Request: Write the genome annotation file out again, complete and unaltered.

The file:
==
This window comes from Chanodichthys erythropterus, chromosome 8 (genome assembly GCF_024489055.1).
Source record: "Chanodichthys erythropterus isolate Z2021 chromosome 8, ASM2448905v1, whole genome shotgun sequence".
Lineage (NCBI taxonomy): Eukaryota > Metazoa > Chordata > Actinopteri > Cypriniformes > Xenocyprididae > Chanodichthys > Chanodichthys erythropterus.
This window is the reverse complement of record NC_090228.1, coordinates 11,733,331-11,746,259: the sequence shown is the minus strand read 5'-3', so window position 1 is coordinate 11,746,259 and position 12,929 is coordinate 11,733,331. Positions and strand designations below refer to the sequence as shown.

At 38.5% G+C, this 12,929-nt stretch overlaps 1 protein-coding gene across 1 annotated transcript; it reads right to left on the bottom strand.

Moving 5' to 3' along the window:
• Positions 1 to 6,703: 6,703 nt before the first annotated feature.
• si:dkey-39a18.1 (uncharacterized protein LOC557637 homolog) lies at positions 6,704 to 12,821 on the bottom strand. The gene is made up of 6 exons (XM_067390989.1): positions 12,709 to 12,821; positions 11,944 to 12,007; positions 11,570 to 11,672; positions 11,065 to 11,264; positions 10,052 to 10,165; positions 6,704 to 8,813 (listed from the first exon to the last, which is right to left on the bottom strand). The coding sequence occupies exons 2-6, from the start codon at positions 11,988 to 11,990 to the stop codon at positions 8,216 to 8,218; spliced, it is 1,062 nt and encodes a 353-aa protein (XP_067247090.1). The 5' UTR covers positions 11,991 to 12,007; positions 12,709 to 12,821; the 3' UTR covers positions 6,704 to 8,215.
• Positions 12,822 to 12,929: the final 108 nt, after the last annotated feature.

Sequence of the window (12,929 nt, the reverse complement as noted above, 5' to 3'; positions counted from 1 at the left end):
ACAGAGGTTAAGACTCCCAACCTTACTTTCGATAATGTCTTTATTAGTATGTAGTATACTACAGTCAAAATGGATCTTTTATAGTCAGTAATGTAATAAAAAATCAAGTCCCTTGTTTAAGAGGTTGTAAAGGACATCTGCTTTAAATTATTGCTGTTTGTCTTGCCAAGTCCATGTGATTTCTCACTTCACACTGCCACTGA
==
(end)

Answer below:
This window comes from Chanodichthys erythropterus, chromosome 8 (genome assembly GCF_024489055.1).
Source record: "Chanodichthys erythropterus isolate Z2021 chromosome 8, ASM2448905v1, whole genome shotgun sequence".
Lineage (NCBI taxonomy): Eukaryota > Metazoa > Chordata > Actinopteri > Cypriniformes > Xenocyprididae > Chanodichthys > Chanodichthys erythropterus.
This window is the reverse complement of record NC_090228.1, coordinates 11,733,331-11,746,259: the sequence shown is the minus strand read 5'-3', so window position 1 is coordinate 11,746,259 and position 12,929 is coordinate 11,733,331. Positions and strand designations below refer to the sequence as shown.

At 38.5% G+C, this 12,929-nt stretch overlaps 1 protein-coding gene across 1 annotated transcript; it reads right to left on the bottom strand.

Moving 5' to 3' along the window:
• Positions 1 to 6,703: 6,703 nt before the first annotated feature.
• si:dkey-39a18.1 (uncharacterized protein LOC557637 homolog) lies at positions 6,704 to 12,821 on the bottom strand. The gene is made up of 6 exons (XM_067390989.1): positions 12,709 to 12,821; positions 11,944 to 12,007; positions 11,570 to 11,672; positions 11,065 to 11,264; positions 10,052 to 10,165; positions 6,704 to 8,813 (listed from the first exon to the last, which is right to left on the bottom strand). The coding sequence occupies exons 2-6, from the start codon at positions 11,988 to 11,990 to the stop codon at positions 8,216 to 8,218; spliced, it is 1,062 nt and encodes a 353-aa protein (XP_067247090.1). The 5' UTR covers positions 11,991 to 12,007; positions 12,709 to 12,821; the 3' UTR covers positions 6,704 to 8,215.
• Positions 12,822 to 12,929: the final 108 nt, after the last annotated feature.

Sequence of the window (12,929 nt, the reverse complement as noted above, 5' to 3'; positions counted from 1 at the left end):
ACAGAGGTTAAGACTCCCAACCTTACTTTCGATAATGTCTTTATTAGTATGTAGTATACTACAGTCAAAATGGATCTTTTATAGTCAGTAATGTAATAAAAAATCAAGTCCCTTGTTTAAGAGGTTGTAAAGGACATCTGCTTTAAATTATTGCTGTTTGTCTTGCCAAGTCCATGTGATTTCTCACTTCACACTGCCACTGA